Hope for conservation as number of amphibian species hits 7,000
At a time when alarm bells are ringing about the global decline of amphibians, scientists have some good news. This week, the number of known amphibian species reached 7,000, according to AmphibiaWeb.org, an online database of amphibian information co-founded by Assistant Professor of Biology Vance Vredenburg.
A tiny "glass frog" with translucent skin is the 7,000th species added to AmphibaWeb. These inch-long frogs live in the trees of Peru's humid mountain forests. The new species, Centrolene sabini, was discovered and described by a team led by Alessandro Catenazzi, a former University of California, Berkeley researcher who is now a postdoctoral researcher in Vredenburg's lab at SF State.
Approximately 40 percent of amphibian species are at risk of extinction, facing threats from climate change, habitat loss and emerging diseases. Vredenburg says the growth in knowledge about amphibian populations is vitally important for conservation efforts.
"If you don't know what species exist, you won't know what you have lost or how to save them," Vredenburg said. "People are realizing how endangered amphibians are. Scientists are using new tools and going to places that have never been explored before and they're finding new amphibian species at a rate of about two per week," Vredenburg said.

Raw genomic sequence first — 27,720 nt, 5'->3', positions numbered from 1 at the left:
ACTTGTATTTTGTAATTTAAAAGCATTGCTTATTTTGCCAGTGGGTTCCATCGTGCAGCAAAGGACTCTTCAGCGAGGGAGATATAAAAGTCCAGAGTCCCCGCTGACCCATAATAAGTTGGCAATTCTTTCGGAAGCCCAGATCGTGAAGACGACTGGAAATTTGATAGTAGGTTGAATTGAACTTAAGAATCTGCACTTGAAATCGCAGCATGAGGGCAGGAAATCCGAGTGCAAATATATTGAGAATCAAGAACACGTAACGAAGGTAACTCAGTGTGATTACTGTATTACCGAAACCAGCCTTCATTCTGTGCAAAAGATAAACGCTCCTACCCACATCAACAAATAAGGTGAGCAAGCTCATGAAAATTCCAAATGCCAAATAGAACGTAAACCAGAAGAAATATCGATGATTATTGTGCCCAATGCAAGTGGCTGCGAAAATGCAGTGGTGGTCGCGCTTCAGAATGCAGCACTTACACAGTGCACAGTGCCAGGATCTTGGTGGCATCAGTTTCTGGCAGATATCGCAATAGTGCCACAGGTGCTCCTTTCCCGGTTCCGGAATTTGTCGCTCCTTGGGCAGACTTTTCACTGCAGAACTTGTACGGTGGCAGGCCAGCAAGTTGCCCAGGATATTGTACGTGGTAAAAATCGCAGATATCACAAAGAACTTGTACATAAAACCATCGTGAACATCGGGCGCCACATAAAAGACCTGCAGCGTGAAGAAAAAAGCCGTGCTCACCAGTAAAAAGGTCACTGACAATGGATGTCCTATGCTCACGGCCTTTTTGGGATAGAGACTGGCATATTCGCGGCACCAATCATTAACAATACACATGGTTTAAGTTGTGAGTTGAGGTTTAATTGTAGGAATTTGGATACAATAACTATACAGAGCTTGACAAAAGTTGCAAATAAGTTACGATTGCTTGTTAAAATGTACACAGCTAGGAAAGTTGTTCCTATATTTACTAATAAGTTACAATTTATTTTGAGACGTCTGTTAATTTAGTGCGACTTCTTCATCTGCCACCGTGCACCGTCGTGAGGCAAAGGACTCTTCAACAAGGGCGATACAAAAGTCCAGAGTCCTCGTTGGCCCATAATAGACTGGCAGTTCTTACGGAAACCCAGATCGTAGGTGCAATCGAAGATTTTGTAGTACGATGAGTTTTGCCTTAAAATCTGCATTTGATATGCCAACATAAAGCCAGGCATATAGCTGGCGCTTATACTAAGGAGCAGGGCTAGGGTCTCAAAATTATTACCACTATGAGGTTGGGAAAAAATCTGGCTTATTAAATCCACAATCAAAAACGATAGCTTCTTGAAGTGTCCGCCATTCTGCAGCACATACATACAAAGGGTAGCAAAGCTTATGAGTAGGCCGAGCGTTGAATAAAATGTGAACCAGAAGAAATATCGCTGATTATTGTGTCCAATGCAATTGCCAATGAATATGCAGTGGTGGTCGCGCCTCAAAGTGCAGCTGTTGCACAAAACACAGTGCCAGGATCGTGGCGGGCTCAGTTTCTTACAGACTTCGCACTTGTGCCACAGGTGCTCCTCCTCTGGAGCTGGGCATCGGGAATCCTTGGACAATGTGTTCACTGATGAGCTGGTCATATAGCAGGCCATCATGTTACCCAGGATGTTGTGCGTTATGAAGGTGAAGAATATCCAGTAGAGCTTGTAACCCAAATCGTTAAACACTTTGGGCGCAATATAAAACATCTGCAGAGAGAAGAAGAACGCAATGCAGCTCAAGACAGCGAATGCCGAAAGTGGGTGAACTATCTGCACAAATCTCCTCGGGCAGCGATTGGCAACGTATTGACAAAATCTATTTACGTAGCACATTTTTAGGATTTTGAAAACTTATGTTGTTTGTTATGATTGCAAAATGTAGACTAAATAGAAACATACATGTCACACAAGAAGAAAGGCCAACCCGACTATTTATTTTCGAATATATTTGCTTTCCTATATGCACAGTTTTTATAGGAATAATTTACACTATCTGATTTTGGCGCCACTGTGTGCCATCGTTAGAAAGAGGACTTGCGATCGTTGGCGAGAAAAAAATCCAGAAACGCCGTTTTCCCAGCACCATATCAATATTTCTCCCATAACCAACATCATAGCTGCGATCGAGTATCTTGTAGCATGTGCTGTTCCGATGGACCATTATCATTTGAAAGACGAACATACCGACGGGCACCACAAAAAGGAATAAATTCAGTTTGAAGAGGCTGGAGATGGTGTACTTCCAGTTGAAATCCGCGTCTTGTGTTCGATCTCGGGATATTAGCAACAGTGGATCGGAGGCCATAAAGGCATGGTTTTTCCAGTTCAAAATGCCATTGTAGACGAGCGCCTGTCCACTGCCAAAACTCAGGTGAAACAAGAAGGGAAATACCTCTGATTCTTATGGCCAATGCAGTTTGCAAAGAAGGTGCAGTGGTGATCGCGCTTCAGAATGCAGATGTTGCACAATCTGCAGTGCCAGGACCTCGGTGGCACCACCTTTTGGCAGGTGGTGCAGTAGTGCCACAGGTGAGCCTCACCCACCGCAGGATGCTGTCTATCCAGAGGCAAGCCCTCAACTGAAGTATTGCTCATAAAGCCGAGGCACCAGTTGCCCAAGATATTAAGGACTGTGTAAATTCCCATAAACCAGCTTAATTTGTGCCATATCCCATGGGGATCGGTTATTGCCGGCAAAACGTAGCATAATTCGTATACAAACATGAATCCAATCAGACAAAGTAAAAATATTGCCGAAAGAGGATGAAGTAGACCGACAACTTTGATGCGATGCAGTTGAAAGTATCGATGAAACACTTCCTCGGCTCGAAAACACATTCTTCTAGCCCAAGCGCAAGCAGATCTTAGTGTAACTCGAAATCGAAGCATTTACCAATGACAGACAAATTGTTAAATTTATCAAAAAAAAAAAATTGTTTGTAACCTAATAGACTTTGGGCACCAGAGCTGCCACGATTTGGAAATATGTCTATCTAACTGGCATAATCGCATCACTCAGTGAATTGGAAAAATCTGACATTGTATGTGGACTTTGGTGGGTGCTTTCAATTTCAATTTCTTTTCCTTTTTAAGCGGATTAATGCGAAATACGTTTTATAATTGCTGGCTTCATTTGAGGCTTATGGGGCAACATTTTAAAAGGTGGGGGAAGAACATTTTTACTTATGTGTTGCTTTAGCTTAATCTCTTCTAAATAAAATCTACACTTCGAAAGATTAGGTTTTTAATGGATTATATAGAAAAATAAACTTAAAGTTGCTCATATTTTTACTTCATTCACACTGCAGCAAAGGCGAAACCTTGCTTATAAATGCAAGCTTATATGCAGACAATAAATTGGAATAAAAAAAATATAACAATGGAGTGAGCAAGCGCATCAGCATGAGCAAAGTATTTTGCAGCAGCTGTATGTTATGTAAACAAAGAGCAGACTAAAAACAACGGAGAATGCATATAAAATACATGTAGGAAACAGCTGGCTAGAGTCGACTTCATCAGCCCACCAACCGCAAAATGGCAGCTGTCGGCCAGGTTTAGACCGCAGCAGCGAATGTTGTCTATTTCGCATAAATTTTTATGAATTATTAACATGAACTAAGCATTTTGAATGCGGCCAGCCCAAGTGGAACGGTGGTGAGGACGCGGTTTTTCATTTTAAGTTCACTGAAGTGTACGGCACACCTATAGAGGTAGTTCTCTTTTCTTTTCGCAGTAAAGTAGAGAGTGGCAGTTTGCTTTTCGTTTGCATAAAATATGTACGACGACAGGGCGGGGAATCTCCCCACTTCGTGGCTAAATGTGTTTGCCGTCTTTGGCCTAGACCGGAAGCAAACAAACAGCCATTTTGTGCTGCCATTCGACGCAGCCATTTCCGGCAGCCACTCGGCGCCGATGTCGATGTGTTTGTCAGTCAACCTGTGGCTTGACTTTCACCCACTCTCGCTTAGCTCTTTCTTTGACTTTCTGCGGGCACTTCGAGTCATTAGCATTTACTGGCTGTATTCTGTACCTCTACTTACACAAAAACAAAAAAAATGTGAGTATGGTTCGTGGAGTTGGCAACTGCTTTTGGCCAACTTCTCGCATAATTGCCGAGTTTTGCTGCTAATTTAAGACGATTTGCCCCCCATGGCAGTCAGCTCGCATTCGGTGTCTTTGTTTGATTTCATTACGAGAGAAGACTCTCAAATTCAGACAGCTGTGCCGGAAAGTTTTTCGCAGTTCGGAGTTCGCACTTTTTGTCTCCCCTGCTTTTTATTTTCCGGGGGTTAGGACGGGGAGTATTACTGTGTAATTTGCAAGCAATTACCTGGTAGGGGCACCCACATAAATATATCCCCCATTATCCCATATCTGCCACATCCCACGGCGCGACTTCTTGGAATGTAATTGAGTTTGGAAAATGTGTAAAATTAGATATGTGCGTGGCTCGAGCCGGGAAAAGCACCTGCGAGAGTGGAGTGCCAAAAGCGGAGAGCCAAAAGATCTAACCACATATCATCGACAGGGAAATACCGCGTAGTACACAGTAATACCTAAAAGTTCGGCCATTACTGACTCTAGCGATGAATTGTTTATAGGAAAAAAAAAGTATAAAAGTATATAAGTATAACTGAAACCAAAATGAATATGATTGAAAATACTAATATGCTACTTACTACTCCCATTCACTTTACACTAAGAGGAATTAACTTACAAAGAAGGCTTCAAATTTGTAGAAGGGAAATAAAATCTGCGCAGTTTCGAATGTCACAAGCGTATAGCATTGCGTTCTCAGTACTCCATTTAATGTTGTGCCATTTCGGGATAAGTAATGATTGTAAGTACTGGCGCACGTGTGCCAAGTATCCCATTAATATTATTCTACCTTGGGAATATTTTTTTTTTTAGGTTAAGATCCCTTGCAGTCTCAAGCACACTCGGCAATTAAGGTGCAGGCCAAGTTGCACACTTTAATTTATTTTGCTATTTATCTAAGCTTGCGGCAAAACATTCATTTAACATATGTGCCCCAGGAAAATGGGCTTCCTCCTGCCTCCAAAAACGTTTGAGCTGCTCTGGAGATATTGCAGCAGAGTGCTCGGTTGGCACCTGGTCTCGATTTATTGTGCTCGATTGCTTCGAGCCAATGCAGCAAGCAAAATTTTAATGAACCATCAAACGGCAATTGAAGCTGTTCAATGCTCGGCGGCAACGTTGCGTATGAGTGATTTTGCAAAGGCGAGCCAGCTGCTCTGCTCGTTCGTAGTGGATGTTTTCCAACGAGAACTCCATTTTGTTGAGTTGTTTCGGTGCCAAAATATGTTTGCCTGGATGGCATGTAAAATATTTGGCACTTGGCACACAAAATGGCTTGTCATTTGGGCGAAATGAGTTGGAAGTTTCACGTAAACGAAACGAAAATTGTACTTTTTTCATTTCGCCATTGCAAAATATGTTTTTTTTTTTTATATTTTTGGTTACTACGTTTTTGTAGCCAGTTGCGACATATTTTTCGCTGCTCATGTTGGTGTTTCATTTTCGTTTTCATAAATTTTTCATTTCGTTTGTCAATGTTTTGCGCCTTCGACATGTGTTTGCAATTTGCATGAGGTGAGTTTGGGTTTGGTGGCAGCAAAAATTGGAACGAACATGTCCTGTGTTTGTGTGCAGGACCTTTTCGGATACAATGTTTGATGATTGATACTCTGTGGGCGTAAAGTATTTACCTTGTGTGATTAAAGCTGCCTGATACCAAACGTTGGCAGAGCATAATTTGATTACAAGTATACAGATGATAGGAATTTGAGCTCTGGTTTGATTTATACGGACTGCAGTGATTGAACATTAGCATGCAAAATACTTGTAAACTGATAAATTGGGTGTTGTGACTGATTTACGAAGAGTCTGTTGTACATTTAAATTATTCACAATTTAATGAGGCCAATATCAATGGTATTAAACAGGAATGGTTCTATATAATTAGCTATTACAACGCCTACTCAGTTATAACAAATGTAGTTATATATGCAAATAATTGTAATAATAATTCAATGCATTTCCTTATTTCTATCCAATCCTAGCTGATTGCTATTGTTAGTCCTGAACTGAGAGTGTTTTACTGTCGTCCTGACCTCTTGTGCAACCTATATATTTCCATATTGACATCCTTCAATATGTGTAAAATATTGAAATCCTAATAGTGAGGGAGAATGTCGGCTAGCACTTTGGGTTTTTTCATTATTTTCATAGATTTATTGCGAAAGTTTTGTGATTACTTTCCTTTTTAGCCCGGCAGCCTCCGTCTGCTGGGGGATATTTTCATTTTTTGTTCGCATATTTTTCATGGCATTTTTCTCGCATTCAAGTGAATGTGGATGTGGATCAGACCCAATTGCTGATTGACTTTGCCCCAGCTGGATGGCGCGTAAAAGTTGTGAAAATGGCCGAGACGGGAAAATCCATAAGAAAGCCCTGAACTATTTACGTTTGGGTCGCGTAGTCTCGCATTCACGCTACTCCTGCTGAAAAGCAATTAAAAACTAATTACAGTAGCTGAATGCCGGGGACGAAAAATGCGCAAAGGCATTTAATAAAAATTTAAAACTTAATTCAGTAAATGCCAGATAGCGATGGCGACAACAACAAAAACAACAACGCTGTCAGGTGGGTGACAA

Every time a new species is formally named, it is posted to AmphibiaWeb. Vredenburg and a team from UC Berkeley, began the site in 2000 to provide scientists, policymakers, conservationists and members of the public with up to date information on the world's amphibian population.
The 7,000 amphibian species now identified mark a 75 percent increase since 1985, when scientists were only aware of about 4,000 species. Many of the newly discovered species have been described from a single population and live in areas where their habitat is threatened.
With amphibian species constantly being discovered and populations changing due to threats, it takes a large team of experts and volunteers to keep AmphibiaWeb up to date. Students in Vredenburg's classes have authored species accounts for the website and contributed photographs from fieldtrips.
"There's encyclopedic knowledge of the world's amphibians on the website," Vredenburg said. "It's used by scientists and conservation planners, but the public can also visit the site to view thousands of photos of amphibians or to find fun facts about the biggest frog in the world or the frog that jumps the farthest."